Sublingual absorption of selected opioid analgesics


Sublingual absorption of selected opioid analgesics


Weinberg DS; Inturrisi CE; Reidenberg B; Moulin DE; Nip TJ; Wallenstein S; Houde RW; Foley KM


Clinical Pharmacology And Therapeutics




Humans; Adult; Analgesics; Time Factors; Analysis of Variance; Non-U.S. Gov't; P.H.S.; Research Support; U.S. Gov't; Comparative Study; Administration; Biological Availability; Buprenorphine/pharmacokinetics; Fentanyl/pharmacokinetics; Heroin/pharmacokinetics; Hydromorphone/pharmacokinetics; Levorphanol/pharmacokinetics; Methadone/pharmacokinetics; Morphine/blood/pharmacokinetics; Mouth/metabolism; Naloxone/pharmacokinetics; Opioid/administration & dosage/pharmacokinetics; Oxycodone/pharmacokinetics; Sublingual


Ongoing interest in the improvement of pain management with opioid analgesics had led to the investigation of sublingual opioid absorption. The present report determined the percent absorption of selected opioid analgesics from the oral cavity of normal subjects under conditions of controlled pH and swallowing when a 1.0 ml aliquot of the test drug was placed under the tongue for a 10-minute period. Compared with morphine sulfate at pH 6.5 (18% absorption), buprenorphine (55%), fentanyl (51%), and methadone (34%) were absorbed to a significantly greater extent (p less than 0.05), whereas levorphanol, hydromorphone, oxycodone, heroin, and the opioid antagonist naloxone were not. Overall, lipophilic drugs were better absorbed than were hydrophilic drugs. Plasma morphine concentration-time profiles indicate that the apparent sublingual bioavailability of morphine is only 9.0% +/- 11.9% (SD) of that after intramuscular administration. In the same subjects the estimated sublingual absorption was 22.4% +/- 9.2% (SD), indicating that the sublingual absorption method may overestimate apparent bioavailability. When the oral cavity was buffered to pH 8.5, methadone absorption was increased to 75%. Thus, an alkaline pH microenvironment that favors the unionized fraction of opioids increased sublingual drug absorption. Although absorption was found to be independent of drug concentration, it was contact time dependent for methadone and fentanyl but not for buprenorphine. These results indicate that although the sublingual absorption and apparent sublingual bioavailability of morphine are poor, the sublingual absorption of methadone, fentanyl, and buprenorphine under controlled conditions is relatively high.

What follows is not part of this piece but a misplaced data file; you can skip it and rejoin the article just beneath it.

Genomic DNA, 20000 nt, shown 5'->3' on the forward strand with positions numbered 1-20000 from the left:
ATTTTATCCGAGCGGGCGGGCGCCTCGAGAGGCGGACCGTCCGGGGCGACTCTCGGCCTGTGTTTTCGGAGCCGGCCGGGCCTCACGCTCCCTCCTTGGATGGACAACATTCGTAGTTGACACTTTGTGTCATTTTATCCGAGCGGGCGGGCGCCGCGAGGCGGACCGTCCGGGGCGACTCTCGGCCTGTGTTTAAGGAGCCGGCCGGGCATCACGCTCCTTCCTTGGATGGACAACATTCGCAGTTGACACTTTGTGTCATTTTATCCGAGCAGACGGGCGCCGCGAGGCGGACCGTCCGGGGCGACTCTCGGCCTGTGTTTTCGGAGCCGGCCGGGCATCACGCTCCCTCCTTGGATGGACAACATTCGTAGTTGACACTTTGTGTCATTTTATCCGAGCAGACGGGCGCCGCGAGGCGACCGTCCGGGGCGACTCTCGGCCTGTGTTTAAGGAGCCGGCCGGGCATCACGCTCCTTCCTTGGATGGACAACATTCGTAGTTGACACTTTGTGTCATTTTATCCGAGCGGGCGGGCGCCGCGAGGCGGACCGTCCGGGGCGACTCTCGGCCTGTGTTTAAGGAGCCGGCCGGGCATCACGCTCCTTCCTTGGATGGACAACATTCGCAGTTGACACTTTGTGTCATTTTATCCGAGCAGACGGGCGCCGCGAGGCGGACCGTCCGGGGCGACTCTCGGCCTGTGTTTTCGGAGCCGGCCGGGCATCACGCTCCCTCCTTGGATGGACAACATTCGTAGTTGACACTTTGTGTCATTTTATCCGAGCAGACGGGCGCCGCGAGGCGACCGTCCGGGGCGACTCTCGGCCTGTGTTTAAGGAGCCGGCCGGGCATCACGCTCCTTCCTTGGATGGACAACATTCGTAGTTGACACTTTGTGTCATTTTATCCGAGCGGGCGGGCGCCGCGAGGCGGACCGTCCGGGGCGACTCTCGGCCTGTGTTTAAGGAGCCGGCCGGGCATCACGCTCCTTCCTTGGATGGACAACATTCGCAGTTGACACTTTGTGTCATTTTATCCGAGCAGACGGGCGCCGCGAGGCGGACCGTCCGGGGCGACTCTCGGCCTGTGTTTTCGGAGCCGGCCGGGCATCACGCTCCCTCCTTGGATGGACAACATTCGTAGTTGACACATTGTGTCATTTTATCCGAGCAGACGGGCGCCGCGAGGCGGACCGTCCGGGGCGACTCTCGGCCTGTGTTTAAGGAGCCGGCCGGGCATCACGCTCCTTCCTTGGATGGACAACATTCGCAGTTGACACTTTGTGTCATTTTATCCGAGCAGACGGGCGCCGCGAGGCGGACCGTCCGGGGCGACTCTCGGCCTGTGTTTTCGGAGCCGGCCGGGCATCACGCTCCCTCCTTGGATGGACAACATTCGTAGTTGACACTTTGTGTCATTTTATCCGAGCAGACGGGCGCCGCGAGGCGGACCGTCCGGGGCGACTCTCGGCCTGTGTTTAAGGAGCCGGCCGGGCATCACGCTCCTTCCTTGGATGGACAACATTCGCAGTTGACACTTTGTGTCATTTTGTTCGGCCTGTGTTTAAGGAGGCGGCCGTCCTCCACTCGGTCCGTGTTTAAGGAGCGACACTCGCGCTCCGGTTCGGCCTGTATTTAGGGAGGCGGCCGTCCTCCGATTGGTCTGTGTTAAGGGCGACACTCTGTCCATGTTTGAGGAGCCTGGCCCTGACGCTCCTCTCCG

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Weinberg DS; Inturrisi CE; Reidenberg B; Moulin DE; Nip TJ; Wallenstein S; Houde RW; Foley KM, “Sublingual absorption of selected opioid analgesics,” Pediatric Palliative Care Library, accessed December 6, 2023,